Thanks to a Hackney walk I printed off yesterday, I found something that has puzzled me for a while. Ever since the 393 bus route started up a couple of years back, I’ve been wondering about Clapton Pond (end destination in one direction.)
Of course, it would’ve been easy enough to find out about it, but I’d never actually got round to looking it up (shame on me).
Anyway the pond, it turns out, is said to have existed since the early 1600s (although according to Hackney Council this hasn’t been proven, and was made a reservoir in the 1700s. Although for a time the water works constructed by Lord of the Manor Francis Tyssen, from 1760 to 1833 it successfully supplied some of the water needed for the households of London. During this time it consisted of three ponds.
The land came into private ownership and were neglected and threatened with being filled in, until it was bought in 1898 by the Hackney Vestry to provide public gardens. The miniature islands and bridge which make it look almost Japanese today were built.
In 2002 care of the site was taken over by the Clapton Pond Neighbourhood Action Group as it was again falling into neglect, and from what I saw yesterday, they’re doing a fabulous job of keeping it up.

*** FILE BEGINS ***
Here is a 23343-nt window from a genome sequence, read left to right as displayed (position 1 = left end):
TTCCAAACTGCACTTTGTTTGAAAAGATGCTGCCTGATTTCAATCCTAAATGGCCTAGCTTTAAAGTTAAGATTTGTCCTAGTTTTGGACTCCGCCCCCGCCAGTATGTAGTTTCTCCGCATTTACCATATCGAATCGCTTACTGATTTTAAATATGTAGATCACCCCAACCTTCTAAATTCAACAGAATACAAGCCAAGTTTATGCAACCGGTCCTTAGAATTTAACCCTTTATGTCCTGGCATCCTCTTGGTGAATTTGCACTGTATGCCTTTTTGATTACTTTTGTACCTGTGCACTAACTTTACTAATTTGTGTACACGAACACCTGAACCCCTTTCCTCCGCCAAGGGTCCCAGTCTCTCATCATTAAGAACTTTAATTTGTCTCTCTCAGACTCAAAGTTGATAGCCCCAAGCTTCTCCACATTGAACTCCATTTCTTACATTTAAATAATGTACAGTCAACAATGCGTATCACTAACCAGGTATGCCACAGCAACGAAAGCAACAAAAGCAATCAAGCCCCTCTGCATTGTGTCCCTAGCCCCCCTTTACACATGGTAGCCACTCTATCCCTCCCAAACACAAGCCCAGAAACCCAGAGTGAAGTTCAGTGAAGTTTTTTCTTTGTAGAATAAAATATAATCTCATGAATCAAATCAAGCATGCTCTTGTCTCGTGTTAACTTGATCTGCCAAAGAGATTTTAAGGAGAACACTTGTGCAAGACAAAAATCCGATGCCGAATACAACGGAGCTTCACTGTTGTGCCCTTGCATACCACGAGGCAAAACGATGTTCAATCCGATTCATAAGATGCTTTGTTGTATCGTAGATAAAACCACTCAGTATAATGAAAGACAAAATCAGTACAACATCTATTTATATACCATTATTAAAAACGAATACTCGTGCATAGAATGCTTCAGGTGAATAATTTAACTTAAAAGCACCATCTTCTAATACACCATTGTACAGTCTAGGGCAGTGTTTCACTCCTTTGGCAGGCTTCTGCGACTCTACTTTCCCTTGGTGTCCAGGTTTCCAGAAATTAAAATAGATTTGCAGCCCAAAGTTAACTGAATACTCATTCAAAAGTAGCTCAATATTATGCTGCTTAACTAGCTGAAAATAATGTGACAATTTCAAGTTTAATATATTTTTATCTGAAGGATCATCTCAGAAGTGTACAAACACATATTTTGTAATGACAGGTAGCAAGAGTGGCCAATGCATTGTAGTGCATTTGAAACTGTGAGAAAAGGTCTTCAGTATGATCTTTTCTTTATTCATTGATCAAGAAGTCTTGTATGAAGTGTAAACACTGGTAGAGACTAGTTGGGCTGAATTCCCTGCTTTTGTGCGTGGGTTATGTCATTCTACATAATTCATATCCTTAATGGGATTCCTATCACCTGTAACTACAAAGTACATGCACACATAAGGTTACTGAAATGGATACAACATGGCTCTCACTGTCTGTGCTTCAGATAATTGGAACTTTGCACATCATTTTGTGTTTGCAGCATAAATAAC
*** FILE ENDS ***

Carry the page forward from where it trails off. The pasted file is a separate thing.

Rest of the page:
At this time of year, the cherry trees are in full bloom, the fountain spouting, (I’m wondering how long that will last if the drought carries on) and the willow trees are swaying in the breeze. Even on a grey day, it’s a great little spot for a break from the urban toings and froings going on around it.
Just behind the pond are the beautiful little Bishop’s Woods Almshouses, built in 1665 for poor widows, which feature the smallest chapel in England (two pews seating 10 people).
There’s a also a great corner shop just beside it that sells wine by the barrel, a great selection of flowers and plants, hot food and fresh fruit and veg. Local gal Emily from Lower Clapton has even written a blog dedicated to Palm 2 – isn’t that lovely?